Ron Clark, celebrating his selection as teacher of the year with his Harlem class in 2000, will speak in Toledo this week.
Murray, Ken Enlarge
Ron Clark, former Disney Teacher of the Year, says there are just 55 simple rules for becoming an outstanding teacher.
While the number may seem overwhelming, Mr. Clark said all the rules aim to get children to appreciate life and seek out new experiences.
“I want these kids to walk out of my classroom confident,” he said. “I want them to have pride in themselves.”
Mr. Clark will discuss his struggles as an educator and outline his teaching methods in two appearances this week at the Stranahan Theater. He will speak as part of the Junior League of Toledo's Town Hall Lecture Series tonight and tomorrow.
After teaching near his hometown in rural North Carolina for five years, Mr. Clark decided he could make an impact on an inner-city school district, so he headed to New York City.
He taught fifth and sixth grades at a public school in Harlem for two years. Walt Disney Co. named Mr. Clark its Outstanding Teacher of the Year for 2000.
Disney selects the outstanding teacher from thousands of nominations by students and community members nationwide. Winners receive $25,000, with their schools getting $10,000.
Since accepting the award in 2001, Mr. Clark has toured the country speaking about his experiences. He lives in Atlanta.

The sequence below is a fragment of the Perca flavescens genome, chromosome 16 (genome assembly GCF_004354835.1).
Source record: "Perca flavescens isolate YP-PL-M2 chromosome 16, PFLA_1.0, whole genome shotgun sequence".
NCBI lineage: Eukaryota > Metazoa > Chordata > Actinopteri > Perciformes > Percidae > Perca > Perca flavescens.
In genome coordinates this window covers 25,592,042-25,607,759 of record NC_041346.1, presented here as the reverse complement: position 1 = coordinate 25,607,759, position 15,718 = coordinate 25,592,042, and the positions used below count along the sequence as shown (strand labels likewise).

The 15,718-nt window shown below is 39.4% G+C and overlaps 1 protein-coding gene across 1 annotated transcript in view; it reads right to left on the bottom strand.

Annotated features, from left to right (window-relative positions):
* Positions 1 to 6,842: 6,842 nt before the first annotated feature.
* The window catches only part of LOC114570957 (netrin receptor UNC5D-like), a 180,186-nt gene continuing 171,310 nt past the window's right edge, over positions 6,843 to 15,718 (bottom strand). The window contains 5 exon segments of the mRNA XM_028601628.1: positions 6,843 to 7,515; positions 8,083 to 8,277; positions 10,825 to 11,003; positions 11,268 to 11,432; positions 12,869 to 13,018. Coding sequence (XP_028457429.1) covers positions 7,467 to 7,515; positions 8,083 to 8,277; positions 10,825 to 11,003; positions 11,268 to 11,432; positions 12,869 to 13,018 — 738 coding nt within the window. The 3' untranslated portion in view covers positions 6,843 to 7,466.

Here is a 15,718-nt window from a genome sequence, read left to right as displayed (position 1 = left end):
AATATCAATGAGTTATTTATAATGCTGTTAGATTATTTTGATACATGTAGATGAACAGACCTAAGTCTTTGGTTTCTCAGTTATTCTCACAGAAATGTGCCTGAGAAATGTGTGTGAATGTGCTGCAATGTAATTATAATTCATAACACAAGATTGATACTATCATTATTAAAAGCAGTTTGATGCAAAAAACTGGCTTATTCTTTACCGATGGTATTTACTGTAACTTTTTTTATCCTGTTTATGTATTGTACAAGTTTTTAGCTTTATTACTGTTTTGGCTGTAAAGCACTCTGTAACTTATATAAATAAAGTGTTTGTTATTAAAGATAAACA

This year, he published a book called The Essential 55: An Award-Winning Educator's Rules for Discovering the Successful Student in Every Child. The book explains his 55 rules for teaching.
Many of the rules describe how he taught students to respect themselves, classmates, and teachers by emphasizing courtesies like eye contact and table manners.
The book also explains how he earned students' trust by learning double-dutch jump roping and giving out his home phone number for homework questions.
“Kids just want to be loved and cared for, and they want your attention,” he said.
When Mr. Clark traveled to Los Angeles for the final interview in the Disney teaching award contest, he demonstrated his attachment to his students by taking them along. He raised more than $16,000 from businesses to pay for the students' travel expenses.
Mr. Clark said his rules can help people relate better with others in many aspects of their lives, not just teaching.
“The strategies I use with my kids really apply to everyone,” he said. “They're universal.”
Tickets to the Stranahan Theater lectures are $25 for the general public and $20 for educators. Advance tickets are available from the Junior League office.
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